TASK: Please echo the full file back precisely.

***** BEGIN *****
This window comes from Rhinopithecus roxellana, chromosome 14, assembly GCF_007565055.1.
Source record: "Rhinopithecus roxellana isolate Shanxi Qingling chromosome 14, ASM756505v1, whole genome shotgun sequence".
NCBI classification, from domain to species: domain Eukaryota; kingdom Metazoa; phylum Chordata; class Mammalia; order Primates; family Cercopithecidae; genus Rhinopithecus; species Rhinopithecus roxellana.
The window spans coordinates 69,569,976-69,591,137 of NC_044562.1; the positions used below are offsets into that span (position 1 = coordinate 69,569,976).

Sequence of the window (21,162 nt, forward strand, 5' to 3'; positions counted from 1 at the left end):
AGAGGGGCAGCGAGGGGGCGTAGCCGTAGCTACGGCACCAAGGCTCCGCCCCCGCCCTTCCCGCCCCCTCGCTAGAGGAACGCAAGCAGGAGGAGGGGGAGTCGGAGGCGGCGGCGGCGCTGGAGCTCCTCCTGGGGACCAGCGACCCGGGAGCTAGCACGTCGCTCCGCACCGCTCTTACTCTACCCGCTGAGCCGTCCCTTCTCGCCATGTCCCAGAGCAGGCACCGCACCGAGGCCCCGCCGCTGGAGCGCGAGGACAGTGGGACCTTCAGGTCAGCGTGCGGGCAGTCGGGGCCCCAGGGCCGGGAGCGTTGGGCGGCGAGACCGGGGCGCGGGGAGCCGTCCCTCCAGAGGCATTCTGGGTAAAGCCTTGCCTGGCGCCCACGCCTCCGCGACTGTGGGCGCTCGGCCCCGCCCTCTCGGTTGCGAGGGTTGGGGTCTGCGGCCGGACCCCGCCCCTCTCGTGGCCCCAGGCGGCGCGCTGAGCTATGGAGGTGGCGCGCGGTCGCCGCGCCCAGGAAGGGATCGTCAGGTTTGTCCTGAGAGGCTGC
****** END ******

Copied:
This window comes from Rhinopithecus roxellana, chromosome 14, assembly GCF_007565055.1.
Source record: "Rhinopithecus roxellana isolate Shanxi Qingling chromosome 14, ASM756505v1, whole genome shotgun sequence".
NCBI classification, from domain to species: domain Eukaryota; kingdom Metazoa; phylum Chordata; class Mammalia; order Primates; family Cercopithecidae; genus Rhinopithecus; species Rhinopithecus roxellana.
The window spans coordinates 69,569,976-69,591,137 of NC_044562.1; the positions used below are offsets into that span (position 1 = coordinate 69,569,976).

Sequence of the window (21,162 nt, forward strand, 5' to 3'; positions counted from 1 at the left end):
AGAGGGGCAGCGAGGGGGCGTAGCCGTAGCTACGGCACCAAGGCTCCGCCCCCGCCCTTCCCGCCCCCTCGCTAGAGGAACGCAAGCAGGAGGAGGGGGAGTCGGAGGCGGCGGCGGCGCTGGAGCTCCTCCTGGGGACCAGCGACCCGGGAGCTAGCACGTCGCTCCGCACCGCTCTTACTCTACCCGCTGAGCCGTCCCTTCTCGCCATGTCCCAGAGCAGGCACCGCACCGAGGCCCCGCCGCTGGAGCGCGAGGACAGTGGGACCTTCAGGTCAGCGTGCGGGCAGTCGGGGCCCCAGGGCCGGGAGCGTTGGGCGGCGAGACCGGGGCGCGGGGAGCCGTCCCTCCAGAGGCATTCTGGGTAAAGCCTTGCCTGGCGCCCACGCCTCCGCGACTGTGGGCGCTCGGCCCCGCCCTCTCGGTTGCGAGGGTTGGGGTCTGCGGCCGGACCCCGCCCCTCTCGTGGCCCCAGGCGGCGCGCTGAGCTATGGAGGTGGCGCGCGGTCGCCGCGCCCAGGAAGGGATCGTCAGGTTTGTCCTGAGAGGCTGC